Supreme Court Rejects Three-Year Damages Limit on Timely Copyright Claims | Practical Law

Supreme Court Rejects Three-Year Damages Limit on Timely Copyright Claims | Practical Law

On May 9, 2024, in Warner Chappell Music, Inc. v. Nealy, the US Supreme Court resolved a circuit split and affirmed the US Court of Appeals for the Eleventh Circuit's decision, holding that copyright plaintiffs with infringement claims brought within the statute of limitations can recover monetary relief for any infringing acts, including those occurring more than three years before a lawsuit's filing.

Supreme Court Rejects Three-Year Damages Limit on Timely Copyright Claims

Practical Law Legal Update w-043-1186 (Approx. 4 pages)

Supreme Court Rejects Three-Year Damages Limit on Timely Copyright Claims

by Practical Law Intellectual Property & Technology
Published on 09 May 2024USA (National/Federal)
On May 9, 2024, in Warner Chappell Music, Inc. v. Nealy, the US Supreme Court resolved a circuit split and affirmed the US Court of Appeals for the Eleventh Circuit's decision, holding that copyright plaintiffs with infringement claims brought within the statute of limitations can recover monetary relief for any infringing acts, including those occurring more than three years before a lawsuit's filing.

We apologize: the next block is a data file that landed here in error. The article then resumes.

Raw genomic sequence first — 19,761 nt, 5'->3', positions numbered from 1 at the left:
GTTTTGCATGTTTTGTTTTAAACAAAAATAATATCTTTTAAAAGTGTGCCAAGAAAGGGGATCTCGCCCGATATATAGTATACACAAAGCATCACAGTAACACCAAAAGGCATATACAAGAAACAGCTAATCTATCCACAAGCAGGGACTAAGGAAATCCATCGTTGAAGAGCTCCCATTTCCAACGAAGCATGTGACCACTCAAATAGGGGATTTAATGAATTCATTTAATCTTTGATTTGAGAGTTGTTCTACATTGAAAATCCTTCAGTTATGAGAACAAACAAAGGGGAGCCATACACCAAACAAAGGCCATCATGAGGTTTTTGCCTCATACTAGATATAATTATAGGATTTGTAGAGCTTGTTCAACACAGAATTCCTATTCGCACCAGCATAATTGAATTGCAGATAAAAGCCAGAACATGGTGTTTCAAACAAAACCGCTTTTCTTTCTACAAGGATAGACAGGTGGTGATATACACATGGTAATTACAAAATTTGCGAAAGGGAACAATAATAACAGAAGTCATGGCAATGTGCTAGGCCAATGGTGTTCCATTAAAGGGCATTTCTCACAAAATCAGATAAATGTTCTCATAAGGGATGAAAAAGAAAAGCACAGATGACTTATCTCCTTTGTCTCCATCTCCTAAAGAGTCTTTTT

On May 9, 2024, in Warner Chappel Music, Inc. v. Nealy, the US Supreme Court affirmed the US Court of Appeals for the Eleventh Circuit's holding permitting copyright plaintiffs with timely filed infringement claims to obtain monetary relief for any infringing acts, including those occurring more than three years before the lawsuit's filing ( (U.S. May 9, 2024)).

Background

Music Specialist Inc., a Miami-based independent record label owned by Sherman Nealy, released an album and several singles in the mid-1980s with the help of Tony Butler, a DJ and the author or co-author of all of the musical works at issue. In 1989, MSI ceased operations when Nealy began serving a 20-year prison sentence.
While Nealy was in prison from 1989 to 2008 and 2012 to 2015, Butler licensed rights to musical works from the MSI catalog to Warner Chappell Music, Inc., Artist Publishing Group, LLC, and Atlantic Recording Co. without Nealy's authorization. Nealy claimed that he first learned about the unauthorized licenses in January 2016, after serving his second prison sentence.